How to Plan a Productive Yet Renewing Business Succession Sabbatical

Business Owner Sabbatical Planning Template is a guide for Business Owners to plan an extended leave

By Steve Coleman, Partner

Looking to try something new to break old patterns and gain new motivation for change?

As business owners and managers finalize their annual plans, they may be ready to test their capacity to step out of the driver’s seat by taking a sabbatical. Traditionally an academic and church concept, the trend in business sabbaticals is becoming more relevant to leaders who want to seriously evaluate succession options for retirement or their next business venture before making an irreversible move. All leave with the intention of returning — yet not coming back to the same routine.

Rather than a vacation, a succession sabbatical is a structured, facilitated experience for the leader and managers continuing in the business to achieve expected performance. Here are five basic steps — and a handy sabbatical template illustration — for planning a productive, yet refreshing, succession sabbatical:

Set sabbatical goals

Leaders need to break free from their routines. Physical, mental and spiritual renewal must happen before other changes are feasible. Possible sabbatical goals include planning for the next business, learning a long-desired skill, writing a book, and giving current managers an opportunity to exercise new leadership responsibilities to test succession readiness.

Regular exercise, travel, reading, writing books, guided tours, and other activities will fill leaders’ minds with ideas and fresh insights. These insights spark ideas for their current business or suggest a new business venture. The resulting return of energy signals the time to bring this new learning back to the organization and its customers. Leaders should take a minimum of 30 days, with a range of up to six months, and be held accountable for pre-set sabbatical goals.

Assess risks and set up “safety net”

A risk-taking spirit is an important succession sabbatical ingredient. This process is not for businesses in crisis. It is too difficult for a high-control, hands-on owner that can’t bear the thought of no involvement with his or her “baby” for months. And, it’s not a good risk without strong, willing managers who are eager and ready to step up to new responsibilities.

An objective, third-party facilitator who is a trusted advisor and coach can monitor the risks. This person helps establish the sabbatical plan and acts as a sounding board for both the leader and those left behind. The facilitator should establish regular meetings to coach, guide and encourage the management team as well as be a communications link with the leader. Essentially, this person is a catalyst for monitoring goals and solving problems, especially if major, unplanned events happen while the leader is away.

Focus managers on performance

A succession sabbatical is a real opportunity for managers to learn if they can lead by thinking and acting as key decision makers. Those left behind must have a high level of commitment to making this strategy work, matched by a high level of trust by the leader. A focused, goal-setting process on performance is needed to help managers learn their new roles.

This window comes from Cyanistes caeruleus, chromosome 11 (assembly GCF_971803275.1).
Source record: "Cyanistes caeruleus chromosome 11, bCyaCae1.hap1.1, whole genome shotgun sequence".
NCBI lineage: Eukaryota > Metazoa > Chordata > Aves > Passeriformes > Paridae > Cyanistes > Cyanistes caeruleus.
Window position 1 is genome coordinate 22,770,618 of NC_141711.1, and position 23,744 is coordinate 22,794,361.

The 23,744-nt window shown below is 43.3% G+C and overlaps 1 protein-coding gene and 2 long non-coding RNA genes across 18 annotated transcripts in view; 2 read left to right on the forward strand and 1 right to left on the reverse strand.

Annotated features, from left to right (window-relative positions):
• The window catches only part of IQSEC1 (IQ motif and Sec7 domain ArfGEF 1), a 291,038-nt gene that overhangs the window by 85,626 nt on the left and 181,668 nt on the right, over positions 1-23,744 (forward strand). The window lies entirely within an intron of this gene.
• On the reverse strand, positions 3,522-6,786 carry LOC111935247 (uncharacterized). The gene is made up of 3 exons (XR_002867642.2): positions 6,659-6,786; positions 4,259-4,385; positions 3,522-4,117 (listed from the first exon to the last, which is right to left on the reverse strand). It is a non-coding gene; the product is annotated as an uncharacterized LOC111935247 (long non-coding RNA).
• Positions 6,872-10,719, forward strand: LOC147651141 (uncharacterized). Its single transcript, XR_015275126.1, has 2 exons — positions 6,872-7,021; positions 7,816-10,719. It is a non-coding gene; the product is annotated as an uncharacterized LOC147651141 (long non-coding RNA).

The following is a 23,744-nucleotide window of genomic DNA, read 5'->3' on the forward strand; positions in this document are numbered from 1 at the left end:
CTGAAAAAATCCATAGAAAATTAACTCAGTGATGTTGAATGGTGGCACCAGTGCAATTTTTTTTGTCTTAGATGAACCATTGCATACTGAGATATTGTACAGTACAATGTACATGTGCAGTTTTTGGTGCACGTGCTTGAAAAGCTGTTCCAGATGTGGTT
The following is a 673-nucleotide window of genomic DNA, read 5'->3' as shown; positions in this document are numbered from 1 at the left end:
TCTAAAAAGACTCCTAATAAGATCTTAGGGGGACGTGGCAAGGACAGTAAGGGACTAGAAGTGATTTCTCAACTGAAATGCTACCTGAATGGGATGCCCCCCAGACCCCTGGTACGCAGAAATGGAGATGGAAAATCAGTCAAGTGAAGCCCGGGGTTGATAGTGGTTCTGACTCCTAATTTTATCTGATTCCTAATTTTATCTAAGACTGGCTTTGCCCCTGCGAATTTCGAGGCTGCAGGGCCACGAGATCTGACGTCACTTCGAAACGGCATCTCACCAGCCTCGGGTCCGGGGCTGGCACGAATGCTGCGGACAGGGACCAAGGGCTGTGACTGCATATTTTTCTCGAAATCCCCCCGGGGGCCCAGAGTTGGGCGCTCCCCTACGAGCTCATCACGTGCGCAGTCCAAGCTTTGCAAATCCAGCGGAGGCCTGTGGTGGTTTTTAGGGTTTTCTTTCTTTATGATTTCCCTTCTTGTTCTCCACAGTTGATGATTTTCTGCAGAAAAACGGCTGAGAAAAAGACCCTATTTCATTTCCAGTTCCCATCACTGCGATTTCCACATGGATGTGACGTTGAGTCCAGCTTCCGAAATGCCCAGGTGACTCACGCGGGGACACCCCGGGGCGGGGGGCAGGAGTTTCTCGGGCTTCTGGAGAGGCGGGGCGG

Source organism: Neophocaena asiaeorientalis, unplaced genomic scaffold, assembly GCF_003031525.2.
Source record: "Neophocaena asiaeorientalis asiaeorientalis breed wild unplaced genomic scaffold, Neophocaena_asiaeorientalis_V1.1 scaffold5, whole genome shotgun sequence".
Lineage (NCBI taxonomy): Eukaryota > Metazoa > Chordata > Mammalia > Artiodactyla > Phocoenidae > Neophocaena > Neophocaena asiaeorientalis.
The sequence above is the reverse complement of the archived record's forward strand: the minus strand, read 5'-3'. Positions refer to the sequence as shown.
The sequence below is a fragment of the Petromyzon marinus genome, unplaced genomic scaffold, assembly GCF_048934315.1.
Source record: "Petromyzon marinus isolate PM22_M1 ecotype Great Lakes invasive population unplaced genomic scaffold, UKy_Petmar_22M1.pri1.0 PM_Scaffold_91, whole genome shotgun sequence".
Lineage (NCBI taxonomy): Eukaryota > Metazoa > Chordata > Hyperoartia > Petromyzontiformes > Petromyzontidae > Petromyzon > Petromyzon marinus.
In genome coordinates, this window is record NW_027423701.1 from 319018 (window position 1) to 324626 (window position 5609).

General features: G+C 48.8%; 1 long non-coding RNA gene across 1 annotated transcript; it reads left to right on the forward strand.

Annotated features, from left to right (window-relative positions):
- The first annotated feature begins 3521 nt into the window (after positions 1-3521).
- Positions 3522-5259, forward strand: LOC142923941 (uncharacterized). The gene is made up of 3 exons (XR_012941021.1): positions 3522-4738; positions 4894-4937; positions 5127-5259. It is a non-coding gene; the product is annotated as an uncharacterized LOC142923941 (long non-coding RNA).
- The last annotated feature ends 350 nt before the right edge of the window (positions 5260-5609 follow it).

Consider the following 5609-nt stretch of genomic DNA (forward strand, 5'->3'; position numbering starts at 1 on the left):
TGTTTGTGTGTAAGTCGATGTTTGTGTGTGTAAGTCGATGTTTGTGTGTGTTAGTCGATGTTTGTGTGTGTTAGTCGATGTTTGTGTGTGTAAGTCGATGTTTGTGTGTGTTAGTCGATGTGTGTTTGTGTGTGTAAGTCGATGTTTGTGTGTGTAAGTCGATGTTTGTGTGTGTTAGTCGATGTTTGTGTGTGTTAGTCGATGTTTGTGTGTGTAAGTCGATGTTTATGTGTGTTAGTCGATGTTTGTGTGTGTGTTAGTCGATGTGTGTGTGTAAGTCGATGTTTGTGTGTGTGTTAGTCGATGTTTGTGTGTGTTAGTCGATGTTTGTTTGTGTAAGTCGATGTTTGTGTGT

Two keys for keeping the business operating successfully are black-and-white business objectives and an explicit agreement on who has the authority to make decisions, such as hiring and firing. The facilitator will help managers and leaders on sabbatical to gain a clearer focus on their roles. This includes defining a “dashboard” for objective business measurements and determining “red light” indicators that something isn’t working.

Learn from others

An Eden Prairie-based strategic planning and team-building firm experienced a four-month sabbatical. The overall goal was in itself challenging: to increase business significantly over last year and maintain the existing client base. Changing the company’s name and banker were the only decisions off-limits. Led by the CEO, decisions were made to modify the firm’s staffing model, hire a business development leader and double the office space.

Those continuing in the business wanted to thrive, not merely survive, during the leader’s time away. These managers met with all clients, which resulted in new business — and, just as important, a renewed confidence that they could lead and grow. The firm got busier as the months flew by. As a result of changes and a new esprit de corps, two major new accounts were landed, and the business process became more collaborative.

Determine re-entry options

The sabbatical-experienced leader does not step back into the same routine. By gaining clarity from the learning experience, he or she should agree to return to broader, less operational responsibilities. Managers keep some or all of the higher responsibilities that they’ve earned. The net-net result will be new energy injected into the business to take it to the next level.

The professional services firm founder has been re-charged by his time away. New workspace, a modified weekly schedule, more focused client activity, and working as an owner — not a manager — are highlights. Ideas germinated on his succession sabbatical have been captured in a journal that is a source for biweekly reflections applied to current business activities. And, a list of 38 business ideas is receiving attention as the founder plans for next year with the leadership team and other venture partners.

The founder’s decision, not unlike others, was a long, gradual process. Expectations for change are high. Both sides want creative changes. Yet sustainability of the benefits of a succession sabbatical, when properly managed, can be lasting for individuals and organizations alike.

Steve Coleman can be reached for more information at or 952-829-5700.